• Government's cases for depraved heart murder relies on knowledge of the risk itself (but here, it's a bullet in a gun)!
    Question:   M appeals, contending that facts justified a conviction for nothing higher than involuntary manslaughter.
  • Does this cross the Murder/Manslaughter Line?
  Holding:  Reject appeal, holding that this was a malevolent act, which distinguishes it from Manslaughter to the level of 2nd degree murder   Reasoning:   Malice need not be aimed toward the victim, but can be constituted by wanton or reckless disregard for the potential consequences of ones actions.  Ie. It is murder to shoot into a crowd (or intentionally drive into one) even though intent may not be to kill anyone specifically (or at all).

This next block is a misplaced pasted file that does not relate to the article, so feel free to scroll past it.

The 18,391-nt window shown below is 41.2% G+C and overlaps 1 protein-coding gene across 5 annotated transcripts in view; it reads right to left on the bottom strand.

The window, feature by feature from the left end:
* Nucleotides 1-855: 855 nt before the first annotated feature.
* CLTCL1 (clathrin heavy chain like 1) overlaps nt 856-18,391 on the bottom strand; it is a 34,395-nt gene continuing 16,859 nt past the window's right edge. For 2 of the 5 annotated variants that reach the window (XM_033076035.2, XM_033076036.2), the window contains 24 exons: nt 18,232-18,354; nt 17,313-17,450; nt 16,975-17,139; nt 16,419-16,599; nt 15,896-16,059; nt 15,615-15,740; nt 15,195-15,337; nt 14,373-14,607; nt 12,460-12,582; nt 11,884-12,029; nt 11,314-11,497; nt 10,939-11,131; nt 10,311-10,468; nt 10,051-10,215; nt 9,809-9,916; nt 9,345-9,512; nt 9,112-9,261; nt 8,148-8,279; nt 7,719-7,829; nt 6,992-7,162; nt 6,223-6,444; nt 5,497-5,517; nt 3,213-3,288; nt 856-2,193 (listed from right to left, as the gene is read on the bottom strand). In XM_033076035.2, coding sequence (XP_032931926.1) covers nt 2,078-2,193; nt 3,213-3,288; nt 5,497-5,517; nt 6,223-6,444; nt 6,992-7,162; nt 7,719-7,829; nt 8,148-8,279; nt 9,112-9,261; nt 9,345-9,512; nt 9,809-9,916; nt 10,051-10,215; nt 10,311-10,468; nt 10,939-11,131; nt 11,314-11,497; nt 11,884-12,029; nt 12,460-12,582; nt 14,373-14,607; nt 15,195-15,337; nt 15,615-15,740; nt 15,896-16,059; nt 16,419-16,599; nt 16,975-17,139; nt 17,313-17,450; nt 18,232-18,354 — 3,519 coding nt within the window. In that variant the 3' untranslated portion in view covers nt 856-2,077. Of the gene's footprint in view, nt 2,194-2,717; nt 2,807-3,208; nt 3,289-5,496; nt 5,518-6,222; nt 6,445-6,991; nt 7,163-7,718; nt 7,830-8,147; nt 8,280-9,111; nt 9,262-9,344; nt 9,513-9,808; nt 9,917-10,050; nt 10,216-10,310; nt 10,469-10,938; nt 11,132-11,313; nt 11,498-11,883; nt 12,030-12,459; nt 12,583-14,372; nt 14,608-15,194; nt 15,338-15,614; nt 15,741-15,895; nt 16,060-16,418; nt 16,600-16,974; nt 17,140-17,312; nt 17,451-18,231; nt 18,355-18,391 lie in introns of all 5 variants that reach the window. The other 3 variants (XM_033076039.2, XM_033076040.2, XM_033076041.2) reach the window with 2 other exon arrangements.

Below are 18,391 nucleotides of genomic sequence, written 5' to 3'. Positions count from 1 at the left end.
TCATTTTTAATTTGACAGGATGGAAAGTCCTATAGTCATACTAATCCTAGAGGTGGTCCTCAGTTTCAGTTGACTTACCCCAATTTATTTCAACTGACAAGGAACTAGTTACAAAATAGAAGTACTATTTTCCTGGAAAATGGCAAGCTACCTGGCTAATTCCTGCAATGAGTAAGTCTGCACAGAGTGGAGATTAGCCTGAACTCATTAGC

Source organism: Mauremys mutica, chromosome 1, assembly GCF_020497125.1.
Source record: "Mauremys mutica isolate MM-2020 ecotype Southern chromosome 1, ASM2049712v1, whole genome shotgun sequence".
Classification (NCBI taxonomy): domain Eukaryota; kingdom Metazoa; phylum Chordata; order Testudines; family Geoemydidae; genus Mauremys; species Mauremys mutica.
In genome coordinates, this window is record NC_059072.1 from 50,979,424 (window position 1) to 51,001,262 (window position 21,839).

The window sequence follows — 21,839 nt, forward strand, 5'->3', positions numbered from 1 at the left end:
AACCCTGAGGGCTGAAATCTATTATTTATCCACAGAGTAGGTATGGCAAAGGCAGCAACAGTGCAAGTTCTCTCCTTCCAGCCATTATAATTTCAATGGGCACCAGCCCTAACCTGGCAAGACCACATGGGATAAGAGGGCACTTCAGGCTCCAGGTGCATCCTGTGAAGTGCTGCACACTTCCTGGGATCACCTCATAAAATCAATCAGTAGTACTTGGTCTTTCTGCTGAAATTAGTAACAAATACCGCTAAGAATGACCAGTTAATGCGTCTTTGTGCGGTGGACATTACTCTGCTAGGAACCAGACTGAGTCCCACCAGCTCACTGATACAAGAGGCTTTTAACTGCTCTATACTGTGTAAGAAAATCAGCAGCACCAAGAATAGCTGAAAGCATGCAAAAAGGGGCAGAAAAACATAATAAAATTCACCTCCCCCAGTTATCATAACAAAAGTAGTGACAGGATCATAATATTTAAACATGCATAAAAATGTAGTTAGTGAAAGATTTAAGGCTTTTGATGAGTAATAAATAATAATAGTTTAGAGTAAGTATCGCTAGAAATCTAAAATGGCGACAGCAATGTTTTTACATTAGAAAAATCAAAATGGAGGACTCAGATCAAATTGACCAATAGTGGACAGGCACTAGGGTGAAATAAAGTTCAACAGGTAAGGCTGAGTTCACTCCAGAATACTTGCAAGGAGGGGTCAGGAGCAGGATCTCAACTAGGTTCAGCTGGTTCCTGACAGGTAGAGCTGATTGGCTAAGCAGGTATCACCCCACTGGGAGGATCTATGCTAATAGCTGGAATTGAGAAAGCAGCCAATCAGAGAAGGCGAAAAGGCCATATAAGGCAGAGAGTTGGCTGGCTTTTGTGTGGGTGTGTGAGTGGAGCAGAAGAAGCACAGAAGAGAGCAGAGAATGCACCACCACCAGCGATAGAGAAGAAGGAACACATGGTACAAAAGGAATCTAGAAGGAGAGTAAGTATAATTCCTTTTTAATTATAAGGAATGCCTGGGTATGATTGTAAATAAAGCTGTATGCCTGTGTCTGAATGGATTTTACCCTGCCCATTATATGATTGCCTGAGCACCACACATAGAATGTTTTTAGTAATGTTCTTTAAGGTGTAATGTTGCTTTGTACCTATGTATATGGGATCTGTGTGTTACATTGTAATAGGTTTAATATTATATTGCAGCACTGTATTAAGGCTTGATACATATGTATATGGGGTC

• Malice MAY be evidenced by "the intentional doing of an uncalled-for act in callous disregard for its likely harmful effects on others."
People v. Knoller, 41 Cal. 4th 139 (2007) p. 307 - Dog Bite Case
  • Ms. Diane Whipple Mauled to death in her apartment hallway by her neighbors dogs in January, 2001.
  • Majorie Knoller and codefendant Robert Noel were attorneys who were keeping two large fighting/guard dogs for an Prison Gangmember (Schneider - Aryan Brotherhood).  (Dogs 150 and 130 pounds)
  • Upon first receiving the dogs, they were warned by their veterinarian (by letter) that the dogs would be a liability in any household, that they had no training or discipline, and that they reminded him of a recent disfiguring attack against a child.
  • Between April 2000 and the January mauling, the dogs there were reportedly as many as 30 incidents of the dogs threatening humans or being out of control, particularily in the building